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Q: Why are you so interested in cancer research?
A: I find cancer biology to be like a puzzle, which is very interesting to me. I’m interested in cancer as a whole and what makes it metastasize.
Q: How did you end up at HudsonAlpha?
A: I grew up in Patiala, a small city in India. In 2003, I was working on a master’s degree in Biotechnology in India when I learned about some interesting research being done with anti-cancer drugs from natural products at UAHuntsville by Dr. William Setzer, chair of the chemistry department at the time. I contacted Dr. Setzer to learn more about the research. During our discussion, he ended up inviting me to come to UAHuntsville (University of Alabama, Huntsville) to continue my research.
I took him up on his offer and came to Huntsville in January 2004. I worked for two and a half years screening products from Costa Rica in various cancer lines, looking for the effect of the chemicals on the cells.
In early 2007, I started working at HudsonAlpha. I worked for one and a half years with the UAHuntsville Charger Products program, and with two HudsonAlpha resident associate companies, Open Biosystems and AGI, on developing cell arrays.
Q: You have recently reached a milestone in your career. Can you explain?
A: I am happy to say that I received my Ph.D. in biotechnology science and engineering from UAHuntsville in July.
Q: What kind of research do you do at HudsonAlpha?
A: I am currently working on the ENCODE project as a postdoc in Dr. Myers’ lab at HudsonAlpha. [ENCODE, the ENCyclopedia Of DNA Elements, was launched in 2003 to develop efficient ways of identifying and precisely locating all of the protein-coding genes, non-protein-coding genes and other functional components in the human genome. The goal of ENCODE is to develop the parts list of biologically functional elements and subsequently determine the signals that activate or silence each of the parts, identifying how such signals interact with each other and the environment.]
Specifically, I am working on transcription factors, which are proteins that serve as the regulators of the gene expression in a cell. A transcription factor can regulate the expression of one or many genes, by binding at specific sites on the DNA at the start of a gene and signaling the cellular machinery to start expressing a gene at a certain point. These proteins are extremely important for normal functioning of a cell.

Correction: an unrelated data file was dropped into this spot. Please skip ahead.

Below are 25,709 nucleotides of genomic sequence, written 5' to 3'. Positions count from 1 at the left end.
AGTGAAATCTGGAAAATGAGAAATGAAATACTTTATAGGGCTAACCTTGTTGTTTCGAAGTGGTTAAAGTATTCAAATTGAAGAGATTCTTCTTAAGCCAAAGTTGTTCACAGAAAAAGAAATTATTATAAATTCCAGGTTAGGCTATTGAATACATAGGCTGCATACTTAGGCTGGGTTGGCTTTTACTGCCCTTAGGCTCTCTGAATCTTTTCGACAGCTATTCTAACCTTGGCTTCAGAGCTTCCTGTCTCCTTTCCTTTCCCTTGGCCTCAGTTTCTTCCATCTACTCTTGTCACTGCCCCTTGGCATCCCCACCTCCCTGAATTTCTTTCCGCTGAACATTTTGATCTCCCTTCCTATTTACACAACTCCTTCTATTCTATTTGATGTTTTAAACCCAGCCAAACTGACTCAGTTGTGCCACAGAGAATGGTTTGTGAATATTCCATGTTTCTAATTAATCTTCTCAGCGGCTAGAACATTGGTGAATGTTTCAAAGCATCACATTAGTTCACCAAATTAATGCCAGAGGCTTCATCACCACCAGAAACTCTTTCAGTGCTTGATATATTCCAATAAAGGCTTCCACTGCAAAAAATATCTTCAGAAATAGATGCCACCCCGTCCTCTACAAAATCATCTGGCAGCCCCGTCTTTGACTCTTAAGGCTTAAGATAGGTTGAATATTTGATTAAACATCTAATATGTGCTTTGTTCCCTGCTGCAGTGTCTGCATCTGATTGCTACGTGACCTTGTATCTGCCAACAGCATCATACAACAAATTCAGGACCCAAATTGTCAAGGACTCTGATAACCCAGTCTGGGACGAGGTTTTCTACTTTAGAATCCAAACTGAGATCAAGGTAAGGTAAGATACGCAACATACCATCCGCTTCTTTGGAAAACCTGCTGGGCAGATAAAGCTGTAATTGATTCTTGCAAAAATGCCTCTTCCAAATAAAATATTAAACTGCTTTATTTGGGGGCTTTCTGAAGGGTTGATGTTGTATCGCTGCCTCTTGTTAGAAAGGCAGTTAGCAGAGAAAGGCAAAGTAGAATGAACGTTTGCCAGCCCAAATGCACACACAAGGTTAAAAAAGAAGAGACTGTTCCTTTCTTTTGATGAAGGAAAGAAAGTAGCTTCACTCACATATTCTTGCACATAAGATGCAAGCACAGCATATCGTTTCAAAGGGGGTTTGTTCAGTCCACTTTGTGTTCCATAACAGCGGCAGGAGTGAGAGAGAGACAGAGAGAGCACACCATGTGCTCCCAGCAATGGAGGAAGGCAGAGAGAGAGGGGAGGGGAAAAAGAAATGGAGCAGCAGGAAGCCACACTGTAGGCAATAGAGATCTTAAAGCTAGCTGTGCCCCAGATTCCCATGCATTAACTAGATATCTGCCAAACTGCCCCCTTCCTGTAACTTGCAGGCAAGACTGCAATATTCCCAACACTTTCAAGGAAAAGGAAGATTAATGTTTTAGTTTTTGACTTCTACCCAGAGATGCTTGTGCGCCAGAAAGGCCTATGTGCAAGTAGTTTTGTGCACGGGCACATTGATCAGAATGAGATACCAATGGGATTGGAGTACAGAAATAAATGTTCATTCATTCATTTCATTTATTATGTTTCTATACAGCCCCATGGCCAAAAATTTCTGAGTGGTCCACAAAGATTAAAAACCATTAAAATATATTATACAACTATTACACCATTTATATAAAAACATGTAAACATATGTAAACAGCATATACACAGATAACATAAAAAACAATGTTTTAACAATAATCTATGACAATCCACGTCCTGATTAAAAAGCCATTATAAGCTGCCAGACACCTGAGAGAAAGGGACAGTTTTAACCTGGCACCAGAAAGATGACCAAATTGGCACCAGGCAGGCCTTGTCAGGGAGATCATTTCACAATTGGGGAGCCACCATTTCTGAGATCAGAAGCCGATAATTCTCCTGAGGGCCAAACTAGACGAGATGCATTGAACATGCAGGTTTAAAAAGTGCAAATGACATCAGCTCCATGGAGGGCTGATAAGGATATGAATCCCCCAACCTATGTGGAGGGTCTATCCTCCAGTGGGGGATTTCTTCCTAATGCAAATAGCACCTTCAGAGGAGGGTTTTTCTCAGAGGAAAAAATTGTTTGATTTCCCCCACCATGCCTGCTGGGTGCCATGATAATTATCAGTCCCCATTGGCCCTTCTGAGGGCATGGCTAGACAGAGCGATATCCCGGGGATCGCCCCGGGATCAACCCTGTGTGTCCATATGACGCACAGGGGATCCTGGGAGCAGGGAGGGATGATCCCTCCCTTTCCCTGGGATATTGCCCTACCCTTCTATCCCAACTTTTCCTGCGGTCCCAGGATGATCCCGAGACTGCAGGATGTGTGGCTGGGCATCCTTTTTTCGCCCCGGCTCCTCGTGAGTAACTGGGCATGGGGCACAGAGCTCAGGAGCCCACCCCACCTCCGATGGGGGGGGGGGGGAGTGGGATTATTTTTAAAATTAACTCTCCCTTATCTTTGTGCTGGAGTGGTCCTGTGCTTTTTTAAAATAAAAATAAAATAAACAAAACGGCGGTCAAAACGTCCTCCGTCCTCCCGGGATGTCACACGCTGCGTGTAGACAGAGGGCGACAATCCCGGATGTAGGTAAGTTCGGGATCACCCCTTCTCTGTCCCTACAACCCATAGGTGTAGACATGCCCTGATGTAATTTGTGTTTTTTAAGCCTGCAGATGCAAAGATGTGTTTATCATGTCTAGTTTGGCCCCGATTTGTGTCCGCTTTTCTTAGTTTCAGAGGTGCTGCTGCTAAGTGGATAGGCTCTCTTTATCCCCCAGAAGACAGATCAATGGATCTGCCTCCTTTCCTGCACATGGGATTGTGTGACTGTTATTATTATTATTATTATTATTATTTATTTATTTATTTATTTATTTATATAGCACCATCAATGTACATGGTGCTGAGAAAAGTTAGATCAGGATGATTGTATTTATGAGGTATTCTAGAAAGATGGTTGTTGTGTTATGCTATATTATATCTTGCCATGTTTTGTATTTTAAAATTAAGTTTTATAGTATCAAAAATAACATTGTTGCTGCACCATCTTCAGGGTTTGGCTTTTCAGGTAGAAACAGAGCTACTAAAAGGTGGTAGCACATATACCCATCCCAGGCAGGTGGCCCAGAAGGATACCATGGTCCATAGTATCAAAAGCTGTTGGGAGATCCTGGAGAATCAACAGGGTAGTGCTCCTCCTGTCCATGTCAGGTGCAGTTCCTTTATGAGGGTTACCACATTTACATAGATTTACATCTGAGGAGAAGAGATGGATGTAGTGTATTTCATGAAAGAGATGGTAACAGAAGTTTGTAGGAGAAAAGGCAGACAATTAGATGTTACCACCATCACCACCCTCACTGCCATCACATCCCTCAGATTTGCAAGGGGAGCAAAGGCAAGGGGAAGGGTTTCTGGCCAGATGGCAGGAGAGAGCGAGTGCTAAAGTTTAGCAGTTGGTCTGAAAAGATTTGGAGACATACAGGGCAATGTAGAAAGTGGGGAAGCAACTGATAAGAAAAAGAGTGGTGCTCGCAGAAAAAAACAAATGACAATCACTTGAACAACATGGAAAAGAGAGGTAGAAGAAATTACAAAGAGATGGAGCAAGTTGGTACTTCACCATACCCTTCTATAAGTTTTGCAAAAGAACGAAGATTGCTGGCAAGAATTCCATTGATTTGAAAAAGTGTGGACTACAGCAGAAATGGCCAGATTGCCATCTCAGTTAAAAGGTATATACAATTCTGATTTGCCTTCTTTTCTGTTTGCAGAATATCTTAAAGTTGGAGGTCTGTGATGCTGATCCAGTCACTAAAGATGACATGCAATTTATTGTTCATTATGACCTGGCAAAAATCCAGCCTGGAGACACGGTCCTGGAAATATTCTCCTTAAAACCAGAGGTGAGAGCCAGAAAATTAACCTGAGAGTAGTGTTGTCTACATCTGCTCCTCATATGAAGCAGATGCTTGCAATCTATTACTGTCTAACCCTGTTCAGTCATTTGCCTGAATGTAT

Understanding which transcription factor is regulating which set of genes is very important to better understand the state of a cell. It can help identify genes that are specific to a disease or normal functioning of the cell. Specific diseases can even arise not from DNA changes in the gene itself, but from changes in how transcription factors regulate the output of that gene. The ENCODE project is measuring where transcription factors are bound throughout our entire genetic code, so that we can better understand their normal functions.
In my experiments, I am blocking the expression of one transcription factor at a time in a cell, which means significantly reducing the amount of that protein present in a cell at a given time. This means the protein is not available to bind to its normal place at the start of a gene. These experiments will tell us which of the binding sites identified by the ENCODE project are functional binding sites and which genes are regulated by a particular transcription factor. We want to know if expression levels of genes throughout the cell are changed with respect to the blocked transcription factor, or only specific genes. Do these genes respond similarly in all cell types, and if not then what is the difference? The answers may help us determine new treatments for disease and will certainly shed light on how cells function.
Q: What have you learned while at HudsonAlpha?
A: Working at HudsonAlpha has exposed me to functional genomics — the idea of looking at the genome — and to a collaborative environment that is not always present in an academic setting. Being involved in the institute will definitely help me in the future. It has also exposed me to companies that are doing patient-targeted research like AGI and the opportunity to have Dr. Doug Ross, co-founder of AGI, as my Ph.D. advisor.